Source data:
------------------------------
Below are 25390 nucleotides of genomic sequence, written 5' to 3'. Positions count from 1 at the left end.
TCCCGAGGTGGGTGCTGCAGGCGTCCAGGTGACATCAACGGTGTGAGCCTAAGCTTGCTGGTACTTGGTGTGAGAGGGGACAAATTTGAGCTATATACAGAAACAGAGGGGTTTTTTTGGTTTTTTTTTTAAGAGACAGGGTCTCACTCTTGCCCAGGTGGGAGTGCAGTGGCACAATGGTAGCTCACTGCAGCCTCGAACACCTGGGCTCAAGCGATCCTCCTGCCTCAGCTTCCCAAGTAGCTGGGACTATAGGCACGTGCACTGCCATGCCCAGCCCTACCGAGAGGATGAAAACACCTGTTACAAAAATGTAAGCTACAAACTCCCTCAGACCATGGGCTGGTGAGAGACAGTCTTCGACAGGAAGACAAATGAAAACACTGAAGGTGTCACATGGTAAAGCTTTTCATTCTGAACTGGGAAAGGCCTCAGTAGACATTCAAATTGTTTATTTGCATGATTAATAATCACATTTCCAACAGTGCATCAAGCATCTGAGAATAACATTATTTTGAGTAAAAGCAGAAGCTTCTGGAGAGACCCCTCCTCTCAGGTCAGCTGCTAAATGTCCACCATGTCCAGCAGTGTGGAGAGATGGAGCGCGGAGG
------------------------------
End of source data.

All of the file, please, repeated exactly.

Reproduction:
Below are 25390 nucleotides of genomic sequence, written 5' to 3'. Positions count from 1 at the left end.
TCCCGAGGTGGGTGCTGCAGGCGTCCAGGTGACATCAACGGTGTGAGCCTAAGCTTGCTGGTACTTGGTGTGAGAGGGGACAAATTTGAGCTATATACAGAAACAGAGGGGTTTTTTTGGTTTTTTTTTTAAGAGACAGGGTCTCACTCTTGCCCAGGTGGGAGTGCAGTGGCACAATGGTAGCTCACTGCAGCCTCGAACACCTGGGCTCAAGCGATCCTCCTGCCTCAGCTTCCCAAGTAGCTGGGACTATAGGCACGTGCACTGCCATGCCCAGCCCTACCGAGAGGATGAAAACACCTGTTACAAAAATGTAAGCTACAAACTCCCTCAGACCATGGGCTGGTGAGAGACAGTCTTCGACAGGAAGACAAATGAAAACACTGAAGGTGTCACATGGTAAAGCTTTTCATTCTGAACTGGGAAAGGCCTCAGTAGACATTCAAATTGTTTATTTGCATGATTAATAATCACATTTCCAACAGTGCATCAAGCATCTGAGAATAACATTATTTTGAGTAAAAGCAGAAGCTTCTGGAGAGACCCCTCCTCTCAGGTCAGCTGCTAAATGTCCACCATGTCCAGCAGTGTGGAGAGATGGAGCGCGGAGG